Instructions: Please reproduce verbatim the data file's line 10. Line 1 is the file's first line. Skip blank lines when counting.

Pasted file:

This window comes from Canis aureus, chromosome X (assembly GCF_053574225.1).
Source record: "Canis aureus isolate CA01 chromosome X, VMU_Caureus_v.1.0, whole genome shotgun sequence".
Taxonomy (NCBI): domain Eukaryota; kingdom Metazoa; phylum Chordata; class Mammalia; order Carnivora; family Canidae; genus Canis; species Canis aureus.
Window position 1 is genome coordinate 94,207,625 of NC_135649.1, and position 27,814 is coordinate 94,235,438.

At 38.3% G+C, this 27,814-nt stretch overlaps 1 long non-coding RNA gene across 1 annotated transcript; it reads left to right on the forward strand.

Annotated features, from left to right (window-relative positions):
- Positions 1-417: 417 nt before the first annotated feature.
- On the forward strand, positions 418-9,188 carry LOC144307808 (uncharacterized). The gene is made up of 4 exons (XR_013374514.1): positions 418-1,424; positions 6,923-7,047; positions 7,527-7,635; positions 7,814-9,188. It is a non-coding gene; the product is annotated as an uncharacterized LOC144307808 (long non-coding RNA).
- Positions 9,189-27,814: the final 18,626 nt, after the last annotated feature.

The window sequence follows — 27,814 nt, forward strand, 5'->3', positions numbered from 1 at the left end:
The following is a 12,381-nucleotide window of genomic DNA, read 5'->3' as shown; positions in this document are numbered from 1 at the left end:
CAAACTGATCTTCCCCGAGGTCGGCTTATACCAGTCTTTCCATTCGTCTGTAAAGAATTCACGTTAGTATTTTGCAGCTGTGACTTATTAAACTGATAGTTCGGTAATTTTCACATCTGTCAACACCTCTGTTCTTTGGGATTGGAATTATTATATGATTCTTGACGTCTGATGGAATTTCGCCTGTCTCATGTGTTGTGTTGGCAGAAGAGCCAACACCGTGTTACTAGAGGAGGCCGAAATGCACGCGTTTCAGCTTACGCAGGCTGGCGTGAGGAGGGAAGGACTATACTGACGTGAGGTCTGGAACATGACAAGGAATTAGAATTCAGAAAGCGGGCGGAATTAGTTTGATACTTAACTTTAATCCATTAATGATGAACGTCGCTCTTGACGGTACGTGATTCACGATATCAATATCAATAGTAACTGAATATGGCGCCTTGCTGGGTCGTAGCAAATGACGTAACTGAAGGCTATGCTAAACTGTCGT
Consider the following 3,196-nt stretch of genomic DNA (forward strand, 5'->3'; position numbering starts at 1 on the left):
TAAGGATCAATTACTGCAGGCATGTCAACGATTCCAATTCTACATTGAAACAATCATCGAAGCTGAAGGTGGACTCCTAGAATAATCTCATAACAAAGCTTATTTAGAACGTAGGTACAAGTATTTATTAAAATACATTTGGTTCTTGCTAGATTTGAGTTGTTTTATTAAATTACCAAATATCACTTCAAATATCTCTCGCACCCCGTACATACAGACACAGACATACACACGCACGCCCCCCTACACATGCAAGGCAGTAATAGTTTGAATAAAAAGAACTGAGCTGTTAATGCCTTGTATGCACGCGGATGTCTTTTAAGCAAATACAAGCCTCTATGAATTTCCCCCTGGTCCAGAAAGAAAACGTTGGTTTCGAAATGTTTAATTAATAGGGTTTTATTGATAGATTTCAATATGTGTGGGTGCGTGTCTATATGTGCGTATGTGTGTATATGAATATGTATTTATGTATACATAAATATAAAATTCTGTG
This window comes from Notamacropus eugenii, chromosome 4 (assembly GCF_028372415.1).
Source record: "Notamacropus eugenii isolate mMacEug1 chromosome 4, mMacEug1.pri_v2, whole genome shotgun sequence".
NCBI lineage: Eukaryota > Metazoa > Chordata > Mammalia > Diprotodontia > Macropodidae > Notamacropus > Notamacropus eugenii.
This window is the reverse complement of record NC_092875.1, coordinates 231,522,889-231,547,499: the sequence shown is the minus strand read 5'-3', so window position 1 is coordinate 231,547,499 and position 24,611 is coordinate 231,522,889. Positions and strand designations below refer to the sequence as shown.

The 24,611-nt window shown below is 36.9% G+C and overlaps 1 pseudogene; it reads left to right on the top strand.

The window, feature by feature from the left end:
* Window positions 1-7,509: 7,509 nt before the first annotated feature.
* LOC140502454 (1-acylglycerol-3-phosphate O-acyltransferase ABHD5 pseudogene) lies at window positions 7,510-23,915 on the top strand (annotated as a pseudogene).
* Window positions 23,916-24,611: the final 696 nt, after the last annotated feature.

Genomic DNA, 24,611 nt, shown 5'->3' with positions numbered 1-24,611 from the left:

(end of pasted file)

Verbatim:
The window sequence follows — 27,814 nt, forward strand, 5'->3', positions numbered from 1 at the left end: